For now, MAXjet and Eos aren't likely to force down prices on major carriers because they don't offer many flights.

Further, some of the cabin upgrades can be attributed to general competition rather than competition from the new entrants, he said. Several major U.S. carriers seeking more revenue have shifted flights to overseas routes, including Europe and big growth markets in Asia and the Mideast.

"I don't think the startups are much of a threat just yet, but I'm sure the traditional carriers are watching them carefully," Burge said. "The jury is still out on how successful they'll be. I'm a huge fan of the idea."

Burge said he expects the startups to grow "solidly, not rapidly," and said they would do well to target U.S. airports with a large presence of discount airlines, such as Baltimore-Washington International Thurgood Marshall Airport.

MAXjet's Rogliano said he chose Dulles over the discount hub at BWI because it's in the middle of a large population that travel internationally frequently. BWI offers one daily flight to London on British Airways, while Dulles offers several.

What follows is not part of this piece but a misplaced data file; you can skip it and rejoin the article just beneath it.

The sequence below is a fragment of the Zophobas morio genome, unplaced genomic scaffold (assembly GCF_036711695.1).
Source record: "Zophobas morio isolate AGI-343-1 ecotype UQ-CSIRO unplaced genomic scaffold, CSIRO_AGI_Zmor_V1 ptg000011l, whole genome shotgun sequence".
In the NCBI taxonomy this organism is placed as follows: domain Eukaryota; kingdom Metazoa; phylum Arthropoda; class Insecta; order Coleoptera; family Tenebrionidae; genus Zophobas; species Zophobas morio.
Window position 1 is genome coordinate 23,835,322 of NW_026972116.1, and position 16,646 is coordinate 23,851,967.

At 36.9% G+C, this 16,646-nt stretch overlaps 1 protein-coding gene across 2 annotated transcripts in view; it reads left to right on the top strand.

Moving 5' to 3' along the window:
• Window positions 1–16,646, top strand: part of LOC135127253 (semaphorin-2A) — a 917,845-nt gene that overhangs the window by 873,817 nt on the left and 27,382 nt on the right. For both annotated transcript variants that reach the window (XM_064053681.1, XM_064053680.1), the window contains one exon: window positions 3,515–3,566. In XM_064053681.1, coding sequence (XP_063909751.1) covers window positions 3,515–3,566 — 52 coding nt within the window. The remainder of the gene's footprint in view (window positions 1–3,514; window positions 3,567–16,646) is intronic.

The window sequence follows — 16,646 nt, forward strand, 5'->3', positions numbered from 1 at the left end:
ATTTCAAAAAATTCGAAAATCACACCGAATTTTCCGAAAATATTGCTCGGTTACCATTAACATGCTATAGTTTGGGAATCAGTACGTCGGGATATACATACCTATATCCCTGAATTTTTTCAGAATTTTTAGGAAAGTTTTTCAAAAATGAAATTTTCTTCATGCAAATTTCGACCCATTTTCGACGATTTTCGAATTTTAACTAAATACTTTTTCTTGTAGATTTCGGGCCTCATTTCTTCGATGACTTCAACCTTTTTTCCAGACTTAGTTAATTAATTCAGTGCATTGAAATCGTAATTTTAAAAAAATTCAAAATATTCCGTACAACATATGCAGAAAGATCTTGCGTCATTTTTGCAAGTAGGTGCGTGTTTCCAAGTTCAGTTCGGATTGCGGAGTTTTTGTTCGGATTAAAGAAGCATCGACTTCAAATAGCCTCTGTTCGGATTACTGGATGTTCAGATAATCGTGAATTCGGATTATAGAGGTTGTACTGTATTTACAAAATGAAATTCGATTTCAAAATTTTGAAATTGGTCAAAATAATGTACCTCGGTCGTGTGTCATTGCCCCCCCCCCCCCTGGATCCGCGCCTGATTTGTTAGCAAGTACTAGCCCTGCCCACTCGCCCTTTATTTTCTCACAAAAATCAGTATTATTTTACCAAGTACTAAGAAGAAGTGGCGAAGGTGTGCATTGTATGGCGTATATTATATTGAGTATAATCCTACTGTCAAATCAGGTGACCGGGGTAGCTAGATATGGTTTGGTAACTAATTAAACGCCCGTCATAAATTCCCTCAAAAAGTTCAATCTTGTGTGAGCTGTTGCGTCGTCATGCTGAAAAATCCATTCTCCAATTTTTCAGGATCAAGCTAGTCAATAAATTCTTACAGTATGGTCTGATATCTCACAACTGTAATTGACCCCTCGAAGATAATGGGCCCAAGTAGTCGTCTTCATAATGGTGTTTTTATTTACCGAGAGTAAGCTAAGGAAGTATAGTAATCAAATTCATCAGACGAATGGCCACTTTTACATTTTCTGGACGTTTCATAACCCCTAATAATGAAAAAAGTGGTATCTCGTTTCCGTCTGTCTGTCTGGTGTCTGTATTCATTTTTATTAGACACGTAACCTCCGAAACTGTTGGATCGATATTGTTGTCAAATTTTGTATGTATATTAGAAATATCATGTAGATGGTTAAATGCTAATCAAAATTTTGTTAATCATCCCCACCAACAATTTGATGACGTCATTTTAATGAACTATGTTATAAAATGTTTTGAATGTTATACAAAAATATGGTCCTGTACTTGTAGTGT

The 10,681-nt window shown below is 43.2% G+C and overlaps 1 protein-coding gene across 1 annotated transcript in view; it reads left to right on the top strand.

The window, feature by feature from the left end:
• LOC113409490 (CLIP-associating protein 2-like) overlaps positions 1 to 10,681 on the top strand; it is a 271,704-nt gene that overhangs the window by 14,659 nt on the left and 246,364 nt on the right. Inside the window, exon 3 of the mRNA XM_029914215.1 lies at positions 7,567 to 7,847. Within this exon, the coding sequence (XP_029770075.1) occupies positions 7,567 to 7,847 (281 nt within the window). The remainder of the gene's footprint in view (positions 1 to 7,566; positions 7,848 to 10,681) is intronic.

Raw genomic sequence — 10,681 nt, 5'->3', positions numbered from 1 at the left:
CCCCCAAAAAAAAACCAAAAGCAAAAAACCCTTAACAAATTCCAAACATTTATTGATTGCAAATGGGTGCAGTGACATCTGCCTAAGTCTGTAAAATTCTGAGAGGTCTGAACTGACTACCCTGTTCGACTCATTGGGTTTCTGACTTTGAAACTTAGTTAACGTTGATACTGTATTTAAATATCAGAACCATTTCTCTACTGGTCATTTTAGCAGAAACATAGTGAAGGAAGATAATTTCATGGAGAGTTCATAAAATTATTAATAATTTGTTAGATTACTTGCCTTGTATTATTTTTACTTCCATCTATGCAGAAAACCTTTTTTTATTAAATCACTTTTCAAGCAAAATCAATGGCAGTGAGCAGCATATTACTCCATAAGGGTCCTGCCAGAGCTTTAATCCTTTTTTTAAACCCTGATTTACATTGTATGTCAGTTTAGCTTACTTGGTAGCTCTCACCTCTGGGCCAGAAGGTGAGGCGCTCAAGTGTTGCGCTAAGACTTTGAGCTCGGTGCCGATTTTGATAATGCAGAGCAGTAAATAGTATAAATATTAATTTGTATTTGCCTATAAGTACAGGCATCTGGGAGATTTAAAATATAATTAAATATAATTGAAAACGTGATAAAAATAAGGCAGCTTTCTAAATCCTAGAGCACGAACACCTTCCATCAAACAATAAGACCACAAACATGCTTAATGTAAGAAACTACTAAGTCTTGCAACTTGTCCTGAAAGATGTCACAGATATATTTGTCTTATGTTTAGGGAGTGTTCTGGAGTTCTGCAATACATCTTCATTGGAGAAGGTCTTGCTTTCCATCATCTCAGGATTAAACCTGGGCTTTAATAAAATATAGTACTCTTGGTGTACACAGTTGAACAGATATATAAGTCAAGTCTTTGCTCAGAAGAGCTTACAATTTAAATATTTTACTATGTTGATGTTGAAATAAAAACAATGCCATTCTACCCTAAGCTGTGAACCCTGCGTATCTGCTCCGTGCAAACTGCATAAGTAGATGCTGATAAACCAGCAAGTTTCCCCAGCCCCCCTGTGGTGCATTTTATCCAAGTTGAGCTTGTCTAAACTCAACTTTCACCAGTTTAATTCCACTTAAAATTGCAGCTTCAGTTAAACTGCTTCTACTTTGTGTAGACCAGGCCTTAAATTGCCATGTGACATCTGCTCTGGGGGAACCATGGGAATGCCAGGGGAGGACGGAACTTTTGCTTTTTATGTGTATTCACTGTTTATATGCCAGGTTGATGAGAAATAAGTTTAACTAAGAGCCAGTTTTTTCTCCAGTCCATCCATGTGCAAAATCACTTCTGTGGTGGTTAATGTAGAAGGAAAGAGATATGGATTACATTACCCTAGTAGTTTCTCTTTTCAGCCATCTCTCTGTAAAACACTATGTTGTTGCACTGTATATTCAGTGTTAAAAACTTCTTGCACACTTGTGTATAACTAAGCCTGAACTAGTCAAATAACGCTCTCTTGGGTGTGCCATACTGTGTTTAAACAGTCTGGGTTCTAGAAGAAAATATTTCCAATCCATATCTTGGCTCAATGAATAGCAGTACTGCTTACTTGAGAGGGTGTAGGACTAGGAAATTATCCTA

If you ask Leroy Hobson, who lives in Kensworth 35 miles north of London and travels frequently for his job at Chubb Group of Insurance Cos., the United Kingdom's biggest carrier has nothing to worry about.

He considers himself loyal to British Airways. He needs its flexibility in times and destinations, because he flies often through Europe and to the United States. He prefers Heathrow. And as a frequent flier, he enjoys perks and attention from the airline.

"Saving that amount of money is interesting," he said as he waited at Dulles for a flight to London.

"But I'm a gold card member on British Airways, and they look after me pretty well," he said. "And to be brutally honest, I'm a business traveler and it's not my money. Someone would have to offer me something else really good besides savings."